Slapping a 20% tax on soda in Britain could cut the number of obese adults by about 180,000, according to a new study. Though the number works out to a modest drop of 1.3% in obesity, scientists say that reduction would still be worthwhile in the U.K., which has a population of about 63 million and is the fattest country in Western Europe. About one in four Britons is obese.
In the hugely popular game Minecraft, players can freely build and create their own world by mining and stacking different types of bricks in a sandbox-like environment. Because of its customizable dynamic, the game has also become a background platform for many user-generated modifications, or "mods". Researchers and the developers of Minecraft have built a new Google-funded mod that introduces quantum mechanics into the game's landscape.
A team of experimental and theoretical physicists from the Univ. of Stuttgart have developed a method to study the influence an electron has on atoms in a Bose-Einstein condensate, which is a ultracold cloud of atoms at near absolute zero. This advance allows scientists to study the interactions between electrons and atoms without the technical challenge of “trapping” electrons individually.
Scientists have found a planet way out in the cosmos that's close in size and content to Earth, an astronomical first. But hold off on the travel plans. This rocky world is so close to its sun that it's at least 2,000 degrees hotter than here, almost certainly too hot for life.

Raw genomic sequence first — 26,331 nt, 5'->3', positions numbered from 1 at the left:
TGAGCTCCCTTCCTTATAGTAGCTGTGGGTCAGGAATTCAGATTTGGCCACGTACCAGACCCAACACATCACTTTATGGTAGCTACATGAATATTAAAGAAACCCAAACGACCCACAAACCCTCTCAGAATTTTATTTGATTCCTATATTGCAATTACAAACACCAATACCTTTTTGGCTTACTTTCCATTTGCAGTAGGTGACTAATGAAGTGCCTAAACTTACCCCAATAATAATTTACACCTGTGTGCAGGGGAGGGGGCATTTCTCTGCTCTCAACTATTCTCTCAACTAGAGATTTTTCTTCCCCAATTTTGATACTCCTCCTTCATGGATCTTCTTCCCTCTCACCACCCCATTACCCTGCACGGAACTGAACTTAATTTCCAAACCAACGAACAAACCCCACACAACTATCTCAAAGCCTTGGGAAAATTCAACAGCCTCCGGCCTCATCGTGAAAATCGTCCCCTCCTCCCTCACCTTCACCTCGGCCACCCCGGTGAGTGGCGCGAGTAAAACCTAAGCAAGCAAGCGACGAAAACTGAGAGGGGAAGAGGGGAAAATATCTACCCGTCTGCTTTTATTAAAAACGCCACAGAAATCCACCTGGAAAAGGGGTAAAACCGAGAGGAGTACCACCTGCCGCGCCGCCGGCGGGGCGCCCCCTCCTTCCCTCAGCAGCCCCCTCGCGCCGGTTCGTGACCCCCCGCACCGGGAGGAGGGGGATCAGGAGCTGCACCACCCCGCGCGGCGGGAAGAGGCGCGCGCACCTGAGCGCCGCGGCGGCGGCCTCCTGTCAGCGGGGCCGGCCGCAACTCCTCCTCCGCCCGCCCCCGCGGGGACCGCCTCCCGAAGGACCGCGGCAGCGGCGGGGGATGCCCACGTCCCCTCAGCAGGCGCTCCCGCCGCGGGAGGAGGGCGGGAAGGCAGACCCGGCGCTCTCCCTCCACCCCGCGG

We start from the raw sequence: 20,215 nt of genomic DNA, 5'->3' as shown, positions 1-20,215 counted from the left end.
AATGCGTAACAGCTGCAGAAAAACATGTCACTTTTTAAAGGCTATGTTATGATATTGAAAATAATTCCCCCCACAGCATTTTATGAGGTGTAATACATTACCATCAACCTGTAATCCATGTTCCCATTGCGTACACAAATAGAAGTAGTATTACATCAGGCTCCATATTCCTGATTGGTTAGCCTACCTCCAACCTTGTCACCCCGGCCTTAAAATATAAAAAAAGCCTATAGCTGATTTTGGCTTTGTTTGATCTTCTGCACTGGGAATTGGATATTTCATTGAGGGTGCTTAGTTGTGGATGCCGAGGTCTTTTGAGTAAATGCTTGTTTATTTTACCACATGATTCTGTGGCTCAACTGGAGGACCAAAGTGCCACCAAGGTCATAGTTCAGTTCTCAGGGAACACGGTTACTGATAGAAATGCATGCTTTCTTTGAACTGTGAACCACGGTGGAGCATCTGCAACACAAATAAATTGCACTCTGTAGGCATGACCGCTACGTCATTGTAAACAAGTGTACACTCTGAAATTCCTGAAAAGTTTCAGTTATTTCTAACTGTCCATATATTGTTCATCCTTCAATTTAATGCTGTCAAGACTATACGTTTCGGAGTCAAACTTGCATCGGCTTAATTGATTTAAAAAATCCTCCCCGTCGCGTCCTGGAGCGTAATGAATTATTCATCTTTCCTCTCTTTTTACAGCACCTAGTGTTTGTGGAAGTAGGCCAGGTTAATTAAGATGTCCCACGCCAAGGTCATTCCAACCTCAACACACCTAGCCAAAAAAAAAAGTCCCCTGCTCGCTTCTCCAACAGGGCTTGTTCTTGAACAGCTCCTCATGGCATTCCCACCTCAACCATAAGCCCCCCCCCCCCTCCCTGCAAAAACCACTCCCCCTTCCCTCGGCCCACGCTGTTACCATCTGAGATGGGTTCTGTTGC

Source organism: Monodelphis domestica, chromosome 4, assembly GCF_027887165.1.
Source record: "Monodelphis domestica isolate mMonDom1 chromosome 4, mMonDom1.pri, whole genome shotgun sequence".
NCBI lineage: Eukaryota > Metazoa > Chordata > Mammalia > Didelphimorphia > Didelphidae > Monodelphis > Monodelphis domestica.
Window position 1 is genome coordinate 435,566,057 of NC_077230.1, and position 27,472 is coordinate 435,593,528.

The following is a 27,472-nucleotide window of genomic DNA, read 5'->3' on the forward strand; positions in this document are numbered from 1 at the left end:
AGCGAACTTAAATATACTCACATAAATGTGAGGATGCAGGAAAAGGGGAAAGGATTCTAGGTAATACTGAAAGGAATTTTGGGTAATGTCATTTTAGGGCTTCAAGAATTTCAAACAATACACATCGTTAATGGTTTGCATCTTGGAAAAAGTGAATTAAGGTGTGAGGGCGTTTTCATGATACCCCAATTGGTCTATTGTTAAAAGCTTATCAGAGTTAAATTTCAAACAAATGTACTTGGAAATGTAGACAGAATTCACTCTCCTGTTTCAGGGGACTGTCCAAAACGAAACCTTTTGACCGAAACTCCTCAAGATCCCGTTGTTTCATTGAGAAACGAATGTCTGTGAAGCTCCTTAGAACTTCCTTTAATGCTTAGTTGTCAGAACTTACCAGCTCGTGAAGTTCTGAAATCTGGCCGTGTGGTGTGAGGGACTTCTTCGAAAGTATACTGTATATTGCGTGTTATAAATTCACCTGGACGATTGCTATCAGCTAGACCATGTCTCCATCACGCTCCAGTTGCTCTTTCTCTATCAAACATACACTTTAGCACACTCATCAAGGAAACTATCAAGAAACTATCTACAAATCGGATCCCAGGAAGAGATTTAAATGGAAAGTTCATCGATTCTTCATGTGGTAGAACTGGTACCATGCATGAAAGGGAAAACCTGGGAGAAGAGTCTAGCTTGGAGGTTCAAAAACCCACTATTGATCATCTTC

One of the world’s largest dinosaurs has been digitally reconstructed by experts from The Univ. of Manchester allowing it to take its first steps in over 94 million years. The Manchester team, working with scientists in Argentina, were able to laser scan a 40-m-long skeleton of the vast Cretaceous Argentinosaurus dinosaur. Then using an advanced computer modeling technique they recreated its walking and running movements.
What does the coastal community of Bolinas, Calif., have in common with the impoverished island nation of Haiti? The surprising answer is a fledgling sanitation strategy whereby human waste is composted into nutrient-rich fertilizer, all supported by research from Lawrence Berkeley National Laboratory scientist Gary Andersen.
Bee stings can be painful, and for people who are allergic to the bee’s venom, they can be deadly. But a new study from Yale School of Medicine finds that the key toxic component in bee venom—the major allergen—can actually induce immunity and protect against future allergic reactions to the toxin.
Researchers report that wood-biochar supercapacitors can produce as much power as today’s activated-carbon supercapacitors at a fraction of the cost, and with environmentally friendly byproducts. In wood-biochar supercapacitors, the wood’s natural pore structure serves as the electrode surface, eliminating the need for advanced techniques to fabricate an elaborate pore structure. Wood biochar is produced by heating wood in low oxygen.